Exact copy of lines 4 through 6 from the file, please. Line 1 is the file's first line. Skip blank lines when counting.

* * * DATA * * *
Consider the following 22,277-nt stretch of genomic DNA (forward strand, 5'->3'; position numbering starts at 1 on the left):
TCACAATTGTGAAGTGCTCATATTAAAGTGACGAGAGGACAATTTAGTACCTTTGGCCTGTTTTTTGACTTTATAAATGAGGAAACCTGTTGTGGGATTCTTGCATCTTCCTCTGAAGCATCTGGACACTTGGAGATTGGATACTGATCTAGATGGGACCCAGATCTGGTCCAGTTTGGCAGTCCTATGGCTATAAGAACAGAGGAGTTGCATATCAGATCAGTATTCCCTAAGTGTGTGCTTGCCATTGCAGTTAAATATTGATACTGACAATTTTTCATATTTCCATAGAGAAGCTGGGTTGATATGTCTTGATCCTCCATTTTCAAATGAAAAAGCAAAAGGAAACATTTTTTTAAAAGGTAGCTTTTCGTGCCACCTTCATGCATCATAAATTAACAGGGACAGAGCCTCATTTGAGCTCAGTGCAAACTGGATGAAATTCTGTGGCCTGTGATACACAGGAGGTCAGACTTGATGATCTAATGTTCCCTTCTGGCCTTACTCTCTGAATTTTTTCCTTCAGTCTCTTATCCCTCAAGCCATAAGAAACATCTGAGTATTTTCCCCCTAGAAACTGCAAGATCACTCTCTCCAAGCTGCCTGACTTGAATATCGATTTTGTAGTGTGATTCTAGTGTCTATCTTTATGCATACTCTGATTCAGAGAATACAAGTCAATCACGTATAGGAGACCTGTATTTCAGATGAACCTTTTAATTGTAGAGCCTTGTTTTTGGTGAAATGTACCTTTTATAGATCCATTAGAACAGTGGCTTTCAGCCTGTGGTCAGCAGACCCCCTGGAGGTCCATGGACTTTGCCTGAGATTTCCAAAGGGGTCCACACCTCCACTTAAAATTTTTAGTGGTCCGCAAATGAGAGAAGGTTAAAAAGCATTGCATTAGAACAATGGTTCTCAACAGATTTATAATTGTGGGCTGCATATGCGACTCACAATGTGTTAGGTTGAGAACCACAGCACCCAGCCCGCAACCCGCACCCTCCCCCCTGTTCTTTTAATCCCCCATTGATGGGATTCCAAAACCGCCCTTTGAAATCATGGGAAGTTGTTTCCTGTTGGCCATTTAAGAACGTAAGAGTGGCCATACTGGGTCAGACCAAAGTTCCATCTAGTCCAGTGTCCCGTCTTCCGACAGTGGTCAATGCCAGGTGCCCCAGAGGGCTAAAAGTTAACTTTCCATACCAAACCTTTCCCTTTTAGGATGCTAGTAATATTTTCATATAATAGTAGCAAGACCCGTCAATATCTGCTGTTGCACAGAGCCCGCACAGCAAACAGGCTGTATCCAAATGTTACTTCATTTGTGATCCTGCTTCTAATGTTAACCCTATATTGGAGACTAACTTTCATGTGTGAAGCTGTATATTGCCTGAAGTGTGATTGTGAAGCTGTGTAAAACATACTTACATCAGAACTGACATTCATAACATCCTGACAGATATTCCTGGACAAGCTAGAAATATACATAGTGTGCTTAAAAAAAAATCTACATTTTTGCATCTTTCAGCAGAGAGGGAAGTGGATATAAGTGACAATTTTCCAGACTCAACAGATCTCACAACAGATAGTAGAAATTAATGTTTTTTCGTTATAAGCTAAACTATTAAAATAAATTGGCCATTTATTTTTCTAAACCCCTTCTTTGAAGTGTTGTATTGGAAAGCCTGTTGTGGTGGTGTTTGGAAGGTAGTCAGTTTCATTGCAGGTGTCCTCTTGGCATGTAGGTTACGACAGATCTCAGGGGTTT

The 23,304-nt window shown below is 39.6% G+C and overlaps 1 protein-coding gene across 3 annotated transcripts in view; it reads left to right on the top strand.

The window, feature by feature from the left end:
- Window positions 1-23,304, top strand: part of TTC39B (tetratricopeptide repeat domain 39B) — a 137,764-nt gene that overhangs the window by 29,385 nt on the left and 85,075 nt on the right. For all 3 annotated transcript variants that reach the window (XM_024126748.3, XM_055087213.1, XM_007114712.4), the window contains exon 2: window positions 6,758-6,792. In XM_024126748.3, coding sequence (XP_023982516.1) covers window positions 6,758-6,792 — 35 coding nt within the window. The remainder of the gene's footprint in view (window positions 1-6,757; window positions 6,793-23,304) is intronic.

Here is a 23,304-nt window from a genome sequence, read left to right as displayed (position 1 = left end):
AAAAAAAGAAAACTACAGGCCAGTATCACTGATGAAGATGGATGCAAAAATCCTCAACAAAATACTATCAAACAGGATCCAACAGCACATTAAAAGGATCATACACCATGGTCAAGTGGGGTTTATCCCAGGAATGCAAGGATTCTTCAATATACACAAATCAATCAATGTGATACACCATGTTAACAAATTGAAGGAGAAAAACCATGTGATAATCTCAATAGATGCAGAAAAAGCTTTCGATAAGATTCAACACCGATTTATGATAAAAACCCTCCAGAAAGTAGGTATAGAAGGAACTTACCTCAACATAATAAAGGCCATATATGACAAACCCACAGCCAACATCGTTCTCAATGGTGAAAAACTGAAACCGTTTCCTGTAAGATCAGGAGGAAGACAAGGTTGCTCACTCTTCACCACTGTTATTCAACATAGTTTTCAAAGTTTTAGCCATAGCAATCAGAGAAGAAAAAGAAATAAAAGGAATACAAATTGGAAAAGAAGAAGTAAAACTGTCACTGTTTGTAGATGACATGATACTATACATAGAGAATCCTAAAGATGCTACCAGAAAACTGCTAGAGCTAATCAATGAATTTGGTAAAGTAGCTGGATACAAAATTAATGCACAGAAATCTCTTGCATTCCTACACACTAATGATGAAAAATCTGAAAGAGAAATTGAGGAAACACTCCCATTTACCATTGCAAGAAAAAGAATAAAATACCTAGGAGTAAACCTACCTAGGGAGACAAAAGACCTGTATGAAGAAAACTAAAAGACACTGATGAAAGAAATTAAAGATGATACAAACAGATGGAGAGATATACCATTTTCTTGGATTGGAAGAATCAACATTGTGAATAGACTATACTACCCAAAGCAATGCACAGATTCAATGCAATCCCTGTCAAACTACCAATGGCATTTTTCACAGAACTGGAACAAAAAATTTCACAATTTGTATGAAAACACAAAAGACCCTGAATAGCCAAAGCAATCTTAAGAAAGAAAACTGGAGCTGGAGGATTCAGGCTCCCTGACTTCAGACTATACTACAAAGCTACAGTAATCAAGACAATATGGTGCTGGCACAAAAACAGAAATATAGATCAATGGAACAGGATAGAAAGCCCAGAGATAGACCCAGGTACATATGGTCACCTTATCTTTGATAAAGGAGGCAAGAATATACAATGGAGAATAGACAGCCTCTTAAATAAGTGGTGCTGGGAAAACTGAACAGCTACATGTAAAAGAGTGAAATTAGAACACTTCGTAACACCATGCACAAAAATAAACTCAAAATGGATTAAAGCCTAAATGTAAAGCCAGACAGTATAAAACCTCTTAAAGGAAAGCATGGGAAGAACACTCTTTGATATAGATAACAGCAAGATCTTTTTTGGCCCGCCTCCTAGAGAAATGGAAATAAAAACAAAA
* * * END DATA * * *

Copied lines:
The window, feature by feature from the left end:
- Window positions 1-23,304, top strand: part of TTC39B (tetratricopeptide repeat domain 39B) — a 137,764-nt gene that overhangs the window by 29,385 nt on the left and 85,075 nt on the right. For all 3 annotated transcript variants that reach the window (XM_024126748.3, XM_055087213.1, XM_007114712.4), the window contains exon 2: window positions 6,758-6,792. In XM_024126748.3, coding sequence (XP_023982516.1) covers window positions 6,758-6,792 — 35 coding nt within the window. The remainder of the gene's footprint in view (window positions 1-6,757; window positions 6,793-23,304) is intronic.

Here is a 23,304-nt window from a genome sequence, read left to right as displayed (position 1 = left end):